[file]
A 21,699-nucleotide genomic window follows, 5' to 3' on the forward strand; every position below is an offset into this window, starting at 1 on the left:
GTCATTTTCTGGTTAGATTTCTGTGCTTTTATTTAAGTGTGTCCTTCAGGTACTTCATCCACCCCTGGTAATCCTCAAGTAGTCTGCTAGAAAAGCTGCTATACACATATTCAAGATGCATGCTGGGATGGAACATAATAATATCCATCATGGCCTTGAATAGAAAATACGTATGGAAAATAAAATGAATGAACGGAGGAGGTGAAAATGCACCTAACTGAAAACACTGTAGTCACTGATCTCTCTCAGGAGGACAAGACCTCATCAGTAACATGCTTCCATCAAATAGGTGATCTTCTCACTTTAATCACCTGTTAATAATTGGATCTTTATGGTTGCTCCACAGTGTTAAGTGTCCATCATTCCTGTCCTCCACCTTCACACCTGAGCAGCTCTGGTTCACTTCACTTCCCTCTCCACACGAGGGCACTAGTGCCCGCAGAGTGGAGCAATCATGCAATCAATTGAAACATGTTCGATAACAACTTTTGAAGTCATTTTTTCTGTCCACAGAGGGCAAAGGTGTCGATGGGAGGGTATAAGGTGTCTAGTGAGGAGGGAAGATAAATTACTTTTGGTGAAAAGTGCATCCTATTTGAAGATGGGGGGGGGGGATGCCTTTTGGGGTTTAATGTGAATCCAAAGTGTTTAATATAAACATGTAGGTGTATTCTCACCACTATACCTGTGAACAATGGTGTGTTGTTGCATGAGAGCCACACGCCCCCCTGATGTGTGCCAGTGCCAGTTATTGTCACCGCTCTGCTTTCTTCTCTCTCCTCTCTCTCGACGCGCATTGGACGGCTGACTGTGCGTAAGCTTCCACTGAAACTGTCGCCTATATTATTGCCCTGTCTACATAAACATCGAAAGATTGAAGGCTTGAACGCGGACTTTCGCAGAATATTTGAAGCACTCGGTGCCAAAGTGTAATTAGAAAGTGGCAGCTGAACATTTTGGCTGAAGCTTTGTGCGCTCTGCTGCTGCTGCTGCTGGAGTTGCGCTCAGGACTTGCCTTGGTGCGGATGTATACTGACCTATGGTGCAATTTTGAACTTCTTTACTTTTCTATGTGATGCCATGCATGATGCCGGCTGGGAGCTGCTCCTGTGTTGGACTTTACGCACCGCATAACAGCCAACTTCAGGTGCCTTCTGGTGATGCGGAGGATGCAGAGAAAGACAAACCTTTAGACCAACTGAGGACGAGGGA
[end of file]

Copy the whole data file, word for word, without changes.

A 21,699-nucleotide genomic window follows, 5' to 3' on the forward strand; every position below is an offset into this window, starting at 1 on the left:
GTCATTTTCTGGTTAGATTTCTGTGCTTTTATTTAAGTGTGTCCTTCAGGTACTTCATCCACCCCTGGTAATCCTCAAGTAGTCTGCTAGAAAAGCTGCTATACACATATTCAAGATGCATGCTGGGATGGAACATAATAATATCCATCATGGCCTTGAATAGAAAATACGTATGGAAAATAAAATGAATGAACGGAGGAGGTGAAAATGCACCTAACTGAAAACACTGTAGTCACTGATCTCTCTCAGGAGGACAAGACCTCATCAGTAACATGCTTCCATCAAATAGGTGATCTTCTCACTTTAATCACCTGTTAATAATTGGATCTTTATGGTTGCTCCACAGTGTTAAGTGTCCATCATTCCTGTCCTCCACCTTCACACCTGAGCAGCTCTGGTTCACTTCACTTCCCTCTCCACACGAGGGCACTAGTGCCCGCAGAGTGGAGCAATCATGCAATCAATTGAAACATGTTCGATAACAACTTTTGAAGTCATTTTTTCTGTCCACAGAGGGCAAAGGTGTCGATGGGAGGGTATAAGGTGTCTAGTGAGGAGGGAAGATAAATTACTTTTGGTGAAAAGTGCATCCTATTTGAAGATGGGGGGGGGGGATGCCTTTTGGGGTTTAATGTGAATCCAAAGTGTTTAATATAAACATGTAGGTGTATTCTCACCACTATACCTGTGAACAATGGTGTGTTGTTGCATGAGAGCCACACGCCCCCCTGATGTGTGCCAGTGCCAGTTATTGTCACCGCTCTGCTTTCTTCTCTCTCCTCTCTCTCGACGCGCATTGGACGGCTGACTGTGCGTAAGCTTCCACTGAAACTGTCGCCTATATTATTGCCCTGTCTACATAAACATCGAAAGATTGAAGGCTTGAACGCGGACTTTCGCAGAATATTTGAAGCACTCGGTGCCAAAGTGTAATTAGAAAGTGGCAGCTGAACATTTTGGCTGAAGCTTTGTGCGCTCTGCTGCTGCTGCTGCTGGAGTTGCGCTCAGGACTTGCCTTGGTGCGGATGTATACTGACCTATGGTGCAATTTTGAACTTCTTTACTTTTCTATGTGATGCCATGCATGATGCCGGCTGGGAGCTGCTCCTGTGTTGGACTTTACGCACCGCATAACAGCCAACTTCAGGTGCCTTCTGGTGATGCGGAGGATGCAGAGAAAGACAAACCTTTAGACCAACTGAGGACGAGGGA